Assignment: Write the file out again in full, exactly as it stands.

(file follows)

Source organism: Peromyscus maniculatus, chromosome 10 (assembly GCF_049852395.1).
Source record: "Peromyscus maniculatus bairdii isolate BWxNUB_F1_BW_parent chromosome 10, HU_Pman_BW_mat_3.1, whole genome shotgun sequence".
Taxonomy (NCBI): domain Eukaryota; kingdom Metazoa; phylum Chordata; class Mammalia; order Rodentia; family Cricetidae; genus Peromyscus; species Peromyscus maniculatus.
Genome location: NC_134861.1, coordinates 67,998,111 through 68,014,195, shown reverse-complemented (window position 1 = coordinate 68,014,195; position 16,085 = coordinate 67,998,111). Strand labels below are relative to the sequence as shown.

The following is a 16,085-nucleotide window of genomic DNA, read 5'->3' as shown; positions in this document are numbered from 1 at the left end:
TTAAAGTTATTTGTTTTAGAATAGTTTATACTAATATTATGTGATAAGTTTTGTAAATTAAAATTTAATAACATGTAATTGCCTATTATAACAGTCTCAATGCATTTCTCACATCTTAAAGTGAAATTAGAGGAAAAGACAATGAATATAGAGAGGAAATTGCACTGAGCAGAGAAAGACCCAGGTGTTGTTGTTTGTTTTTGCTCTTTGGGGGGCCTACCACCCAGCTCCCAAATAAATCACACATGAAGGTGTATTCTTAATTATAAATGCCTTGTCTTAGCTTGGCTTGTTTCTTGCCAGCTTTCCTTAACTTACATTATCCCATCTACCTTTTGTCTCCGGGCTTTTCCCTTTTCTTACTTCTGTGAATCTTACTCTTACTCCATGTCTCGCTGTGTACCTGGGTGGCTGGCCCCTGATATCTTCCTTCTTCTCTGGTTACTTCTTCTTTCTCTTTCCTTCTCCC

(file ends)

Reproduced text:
Source organism: Peromyscus maniculatus, chromosome 10 (assembly GCF_049852395.1).
Source record: "Peromyscus maniculatus bairdii isolate BWxNUB_F1_BW_parent chromosome 10, HU_Pman_BW_mat_3.1, whole genome shotgun sequence".
Taxonomy (NCBI): domain Eukaryota; kingdom Metazoa; phylum Chordata; class Mammalia; order Rodentia; family Cricetidae; genus Peromyscus; species Peromyscus maniculatus.
Genome location: NC_134861.1, coordinates 67,998,111 through 68,014,195, shown reverse-complemented (window position 1 = coordinate 68,014,195; position 16,085 = coordinate 67,998,111). Strand labels below are relative to the sequence as shown.

The following is a 16,085-nucleotide window of genomic DNA, read 5'->3' as shown; positions in this document are numbered from 1 at the left end:
TTAAAGTTATTTGTTTTAGAATAGTTTATACTAATATTATGTGATAAGTTTTGTAAATTAAAATTTAATAACATGTAATTGCCTATTATAACAGTCTCAATGCATTTCTCACATCTTAAAGTGAAATTAGAGGAAAAGACAATGAATATAGAGAGGAAATTGCACTGAGCAGAGAAAGACCCAGGTGTTGTTGTTTGTTTTTGCTCTTTGGGGGGCCTACCACCCAGCTCCCAAATAAATCACACATGAAGGTGTATTCTTAATTATAAATGCCTTGTCTTAGCTTGGCTTGTTTCTTGCCAGCTTTCCTTAACTTACATTATCCCATCTACCTTTTGTCTCCGGGCTTTTCCCTTTTCTTACTTCTGTGAATCTTACTCTTACTCCATGTCTCGCTGTGTACCTGGGTGGCTGGCCCCTGATATCTTCCTTCTTCTCTGGTTACTTCTTCTTTCTCTTTCCTTCTCCC